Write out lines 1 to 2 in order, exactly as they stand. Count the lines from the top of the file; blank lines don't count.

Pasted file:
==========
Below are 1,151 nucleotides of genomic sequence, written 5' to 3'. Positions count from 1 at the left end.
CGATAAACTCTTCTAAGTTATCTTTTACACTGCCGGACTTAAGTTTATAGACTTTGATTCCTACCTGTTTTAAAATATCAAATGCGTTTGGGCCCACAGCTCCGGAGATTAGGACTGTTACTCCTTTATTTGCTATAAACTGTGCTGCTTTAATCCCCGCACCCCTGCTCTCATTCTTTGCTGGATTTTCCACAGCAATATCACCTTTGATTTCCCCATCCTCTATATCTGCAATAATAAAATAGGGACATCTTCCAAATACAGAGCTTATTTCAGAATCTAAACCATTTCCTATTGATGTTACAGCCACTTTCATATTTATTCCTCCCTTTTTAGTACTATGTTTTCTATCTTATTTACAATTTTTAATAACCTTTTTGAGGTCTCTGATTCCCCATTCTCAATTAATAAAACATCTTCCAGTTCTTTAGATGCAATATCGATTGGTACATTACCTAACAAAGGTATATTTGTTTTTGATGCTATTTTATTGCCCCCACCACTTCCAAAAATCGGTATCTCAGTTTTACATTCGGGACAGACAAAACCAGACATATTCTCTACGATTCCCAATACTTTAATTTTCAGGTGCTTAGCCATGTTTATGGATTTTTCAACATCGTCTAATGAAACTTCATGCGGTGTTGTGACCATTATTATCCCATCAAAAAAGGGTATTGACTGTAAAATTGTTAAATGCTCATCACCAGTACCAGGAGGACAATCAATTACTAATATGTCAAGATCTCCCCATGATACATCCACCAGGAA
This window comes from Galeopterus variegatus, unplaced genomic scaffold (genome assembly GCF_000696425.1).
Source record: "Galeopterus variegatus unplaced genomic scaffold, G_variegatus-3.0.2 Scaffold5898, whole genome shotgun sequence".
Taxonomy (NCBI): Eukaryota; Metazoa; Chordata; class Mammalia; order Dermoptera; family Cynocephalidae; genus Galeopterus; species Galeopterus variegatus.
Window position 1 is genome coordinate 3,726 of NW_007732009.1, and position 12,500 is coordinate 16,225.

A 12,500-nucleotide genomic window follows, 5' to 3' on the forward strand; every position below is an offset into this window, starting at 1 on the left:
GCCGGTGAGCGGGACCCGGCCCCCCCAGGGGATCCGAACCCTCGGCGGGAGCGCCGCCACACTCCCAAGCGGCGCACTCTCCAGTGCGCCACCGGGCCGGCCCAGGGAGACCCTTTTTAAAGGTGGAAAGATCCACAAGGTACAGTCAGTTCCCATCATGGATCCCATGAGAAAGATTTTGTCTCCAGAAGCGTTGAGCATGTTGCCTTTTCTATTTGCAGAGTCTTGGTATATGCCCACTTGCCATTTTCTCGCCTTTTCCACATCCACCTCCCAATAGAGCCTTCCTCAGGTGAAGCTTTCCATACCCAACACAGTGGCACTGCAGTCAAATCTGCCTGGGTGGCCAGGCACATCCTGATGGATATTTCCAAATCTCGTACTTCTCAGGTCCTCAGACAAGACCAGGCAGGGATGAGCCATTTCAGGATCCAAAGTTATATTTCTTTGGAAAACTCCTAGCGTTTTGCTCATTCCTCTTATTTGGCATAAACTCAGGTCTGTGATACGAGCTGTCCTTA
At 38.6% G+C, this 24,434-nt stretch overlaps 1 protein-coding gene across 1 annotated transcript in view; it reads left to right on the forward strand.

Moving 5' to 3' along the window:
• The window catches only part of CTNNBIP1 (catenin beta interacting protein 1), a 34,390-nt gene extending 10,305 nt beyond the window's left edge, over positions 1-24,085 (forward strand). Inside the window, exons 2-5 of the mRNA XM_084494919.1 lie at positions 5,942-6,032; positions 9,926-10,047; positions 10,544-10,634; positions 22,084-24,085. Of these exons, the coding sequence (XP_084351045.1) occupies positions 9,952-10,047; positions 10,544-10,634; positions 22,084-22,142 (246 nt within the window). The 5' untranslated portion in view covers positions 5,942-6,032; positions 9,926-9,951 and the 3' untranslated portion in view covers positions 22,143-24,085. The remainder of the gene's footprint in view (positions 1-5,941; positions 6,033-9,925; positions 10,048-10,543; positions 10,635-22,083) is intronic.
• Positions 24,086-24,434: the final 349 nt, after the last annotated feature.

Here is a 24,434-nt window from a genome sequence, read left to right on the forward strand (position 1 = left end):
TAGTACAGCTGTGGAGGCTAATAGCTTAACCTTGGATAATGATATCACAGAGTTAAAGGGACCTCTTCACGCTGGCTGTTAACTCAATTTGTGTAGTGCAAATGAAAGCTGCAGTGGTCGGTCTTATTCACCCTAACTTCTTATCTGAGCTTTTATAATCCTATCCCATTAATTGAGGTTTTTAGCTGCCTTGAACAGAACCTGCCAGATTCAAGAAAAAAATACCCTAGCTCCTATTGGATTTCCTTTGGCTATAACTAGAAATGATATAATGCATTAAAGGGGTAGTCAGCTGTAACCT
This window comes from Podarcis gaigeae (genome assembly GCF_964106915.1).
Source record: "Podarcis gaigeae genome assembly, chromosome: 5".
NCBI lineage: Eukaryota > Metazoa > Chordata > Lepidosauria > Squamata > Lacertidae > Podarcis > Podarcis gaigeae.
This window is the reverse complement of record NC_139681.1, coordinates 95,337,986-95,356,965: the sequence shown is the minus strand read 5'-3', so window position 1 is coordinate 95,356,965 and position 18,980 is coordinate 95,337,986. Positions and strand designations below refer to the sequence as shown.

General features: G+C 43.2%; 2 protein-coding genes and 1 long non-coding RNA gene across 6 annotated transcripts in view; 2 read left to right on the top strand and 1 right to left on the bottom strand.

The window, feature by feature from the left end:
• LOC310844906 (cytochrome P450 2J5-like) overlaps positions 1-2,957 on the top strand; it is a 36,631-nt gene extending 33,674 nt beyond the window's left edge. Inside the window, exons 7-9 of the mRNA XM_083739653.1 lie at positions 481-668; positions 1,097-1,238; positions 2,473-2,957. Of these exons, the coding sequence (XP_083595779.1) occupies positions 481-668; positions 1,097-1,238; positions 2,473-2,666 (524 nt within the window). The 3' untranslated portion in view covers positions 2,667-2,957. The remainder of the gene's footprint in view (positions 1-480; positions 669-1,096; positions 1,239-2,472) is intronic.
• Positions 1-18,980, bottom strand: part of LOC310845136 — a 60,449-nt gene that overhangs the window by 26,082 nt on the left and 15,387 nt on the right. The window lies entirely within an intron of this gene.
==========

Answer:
Below are 1,151 nucleotides of genomic sequence, written 5' to 3'. Positions count from 1 at the left end.
CGATAAACTCTTCTAAGTTATCTTTTACACTGCCGGACTTAAGTTTATAGACTTTGATTCCTACCTGTTTTAAAATATCAAATGCGTTTGGGCCCACAGCTCCGGAGATTAGGACTGTTACTCCTTTATTTGCTATAAACTGTGCTGCTTTAATCCCCGCACCCCTGCTCTCATTCTTTGCTGGATTTTCCACAGCAATATCACCTTTGATTTCCCCATCCTCTATATCTGCAATAATAAAATAGGGACATCTTCCAAATACAGAGCTTATTTCAGAATCTAAACCATTTCCTATTGATGTTACAGCCACTTTCATATTTATTCCTCCCTTTTTAGTACTATGTTTTCTATCTTATTTACAATTTTTAATAACCTTTTTGAGGTCTCTGATTCCCCATTCTCAATTAATAAAACATCTTCCAGTTCTTTAGATGCAATATCGATTGGTACATTACCTAACAAAGGTATATTTGTTTTTGATGCTATTTTATTGCCCCCACCACTTCCAAAAATCGGTATCTCAGTTTTACATTCGGGACAGACAAAACCAGACATATTCTCTACGATTCCCAATACTTTAATTTTCAGGTGCTTAGCCATGTTTATGGATTTTTCAACATCGTCTAATGAAACTTCATGCGGTGTTGTGACCATTATTATCCCATCAAAAAAGGGTATTGACTGTAAAATTGTTAAATGCTCATCACCAGTACCAGGAGGACAATCAATTACTAATATGTCAAGATCTCCCCATGATACATCCACCAGGAA